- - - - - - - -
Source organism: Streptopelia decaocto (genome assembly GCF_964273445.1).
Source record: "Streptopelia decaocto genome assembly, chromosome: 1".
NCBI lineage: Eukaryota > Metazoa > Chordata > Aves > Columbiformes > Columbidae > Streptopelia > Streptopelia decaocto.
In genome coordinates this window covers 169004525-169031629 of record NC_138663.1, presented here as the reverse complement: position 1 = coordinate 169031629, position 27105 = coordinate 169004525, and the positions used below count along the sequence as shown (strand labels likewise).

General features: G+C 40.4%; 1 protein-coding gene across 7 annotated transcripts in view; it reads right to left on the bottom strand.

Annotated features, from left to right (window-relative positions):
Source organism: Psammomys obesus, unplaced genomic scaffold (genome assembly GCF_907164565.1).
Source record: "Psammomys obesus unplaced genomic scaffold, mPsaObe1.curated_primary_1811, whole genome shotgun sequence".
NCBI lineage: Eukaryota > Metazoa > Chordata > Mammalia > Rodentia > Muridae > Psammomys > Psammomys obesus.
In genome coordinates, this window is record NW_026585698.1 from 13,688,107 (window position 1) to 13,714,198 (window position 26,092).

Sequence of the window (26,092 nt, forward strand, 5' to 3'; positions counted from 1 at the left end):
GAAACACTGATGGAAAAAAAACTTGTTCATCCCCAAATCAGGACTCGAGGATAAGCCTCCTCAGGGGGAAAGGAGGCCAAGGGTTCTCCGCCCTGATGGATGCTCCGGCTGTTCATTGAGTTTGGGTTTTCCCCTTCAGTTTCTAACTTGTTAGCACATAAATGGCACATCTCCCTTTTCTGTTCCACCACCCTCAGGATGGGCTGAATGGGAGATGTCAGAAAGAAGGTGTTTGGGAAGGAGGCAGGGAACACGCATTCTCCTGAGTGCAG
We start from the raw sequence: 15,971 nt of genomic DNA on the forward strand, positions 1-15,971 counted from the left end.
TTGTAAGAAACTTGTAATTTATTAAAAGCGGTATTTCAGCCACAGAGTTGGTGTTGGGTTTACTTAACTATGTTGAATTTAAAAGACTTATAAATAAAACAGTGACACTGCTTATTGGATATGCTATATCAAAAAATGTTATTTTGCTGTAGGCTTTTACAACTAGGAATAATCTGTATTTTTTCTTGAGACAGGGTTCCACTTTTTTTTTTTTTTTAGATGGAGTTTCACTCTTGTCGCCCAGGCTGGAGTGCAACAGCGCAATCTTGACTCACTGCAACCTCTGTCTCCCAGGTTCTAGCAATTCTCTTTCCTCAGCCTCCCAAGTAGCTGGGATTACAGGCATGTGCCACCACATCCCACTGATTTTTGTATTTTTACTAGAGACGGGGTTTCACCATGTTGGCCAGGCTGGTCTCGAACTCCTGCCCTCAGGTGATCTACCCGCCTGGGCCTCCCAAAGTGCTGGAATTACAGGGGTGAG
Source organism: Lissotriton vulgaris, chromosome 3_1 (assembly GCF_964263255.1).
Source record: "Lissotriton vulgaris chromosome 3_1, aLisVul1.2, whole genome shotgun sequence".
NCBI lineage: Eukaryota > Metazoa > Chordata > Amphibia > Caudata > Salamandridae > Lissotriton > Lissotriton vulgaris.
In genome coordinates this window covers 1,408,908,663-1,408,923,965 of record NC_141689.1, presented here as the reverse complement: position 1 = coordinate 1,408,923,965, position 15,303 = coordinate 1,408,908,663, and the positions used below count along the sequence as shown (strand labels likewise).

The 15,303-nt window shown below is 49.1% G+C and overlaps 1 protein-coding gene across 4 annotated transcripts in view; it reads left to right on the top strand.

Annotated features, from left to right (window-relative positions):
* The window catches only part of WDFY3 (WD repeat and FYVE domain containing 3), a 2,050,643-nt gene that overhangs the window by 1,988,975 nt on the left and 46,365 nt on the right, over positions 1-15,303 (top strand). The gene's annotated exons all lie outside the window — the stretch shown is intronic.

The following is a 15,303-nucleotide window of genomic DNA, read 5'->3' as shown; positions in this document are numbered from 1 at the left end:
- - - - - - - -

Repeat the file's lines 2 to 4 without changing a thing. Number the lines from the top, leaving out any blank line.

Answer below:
Source record: "Streptopelia decaocto genome assembly, chromosome: 1".
NCBI lineage: Eukaryota > Metazoa > Chordata > Aves > Columbiformes > Columbidae > Streptopelia > Streptopelia decaocto.
In genome coordinates this window covers 169004525-169031629 of record NC_138663.1, presented here as the reverse complement: position 1 = coordinate 169031629, position 27105 = coordinate 169004525, and the positions used below count along the sequence as shown (strand labels likewise).